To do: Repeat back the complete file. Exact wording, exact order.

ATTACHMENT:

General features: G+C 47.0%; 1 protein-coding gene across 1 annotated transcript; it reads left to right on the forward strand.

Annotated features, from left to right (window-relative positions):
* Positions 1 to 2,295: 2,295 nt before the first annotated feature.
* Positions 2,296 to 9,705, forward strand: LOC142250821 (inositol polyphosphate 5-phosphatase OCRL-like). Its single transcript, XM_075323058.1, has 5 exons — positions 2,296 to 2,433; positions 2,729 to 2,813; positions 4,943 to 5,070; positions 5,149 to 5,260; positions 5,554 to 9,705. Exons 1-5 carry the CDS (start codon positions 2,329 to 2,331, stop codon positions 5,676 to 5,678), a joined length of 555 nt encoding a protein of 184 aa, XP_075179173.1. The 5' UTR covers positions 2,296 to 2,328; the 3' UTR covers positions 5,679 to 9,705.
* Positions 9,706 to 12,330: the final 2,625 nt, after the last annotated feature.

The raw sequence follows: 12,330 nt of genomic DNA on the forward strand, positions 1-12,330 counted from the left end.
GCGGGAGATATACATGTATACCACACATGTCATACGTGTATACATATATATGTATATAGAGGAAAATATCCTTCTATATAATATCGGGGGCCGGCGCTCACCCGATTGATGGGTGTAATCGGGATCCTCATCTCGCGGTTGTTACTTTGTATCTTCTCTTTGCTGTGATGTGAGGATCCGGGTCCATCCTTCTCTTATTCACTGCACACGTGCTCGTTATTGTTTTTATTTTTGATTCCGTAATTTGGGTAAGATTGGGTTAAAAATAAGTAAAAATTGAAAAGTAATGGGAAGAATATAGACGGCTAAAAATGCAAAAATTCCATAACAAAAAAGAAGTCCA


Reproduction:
General features: G+C 47.0%; 1 protein-coding gene across 1 annotated transcript; it reads left to right on the forward strand.

Annotated features, from left to right (window-relative positions):
* Positions 1 to 2,295: 2,295 nt before the first annotated feature.
* Positions 2,296 to 9,705, forward strand: LOC142250821 (inositol polyphosphate 5-phosphatase OCRL-like). Its single transcript, XM_075323058.1, has 5 exons — positions 2,296 to 2,433; positions 2,729 to 2,813; positions 4,943 to 5,070; positions 5,149 to 5,260; positions 5,554 to 9,705. Exons 1-5 carry the CDS (start codon positions 2,329 to 2,331, stop codon positions 5,676 to 5,678), a joined length of 555 nt encoding a protein of 184 aa, XP_075179173.1. The 5' UTR covers positions 2,296 to 2,328; the 3' UTR covers positions 5,679 to 9,705.
* Positions 9,706 to 12,330: the final 2,625 nt, after the last annotated feature.

The raw sequence follows: 12,330 nt of genomic DNA on the forward strand, positions 1-12,330 counted from the left end.
GCGGGAGATATACATGTATACCACACATGTCATACGTGTATACATATATATGTATATAGAGGAAAATATCCTTCTATATAATATCGGGGGCCGGCGCTCACCCGATTGATGGGTGTAATCGGGATCCTCATCTCGCGGTTGTTACTTTGTATCTTCTCTTTGCTGTGATGTGAGGATCCGGGTCCATCCTTCTCTTATTCACTGCACACGTGCTCGTTATTGTTTTTATTTTTGATTCCGTAATTTGGGTAAGATTGGGTTAAAAATAAGTAAAAATTGAAAAGTAATGGGAAGAATATAGACGGCTAAAAATGCAAAAATTCCATAACAAAAAAGAAGTCCA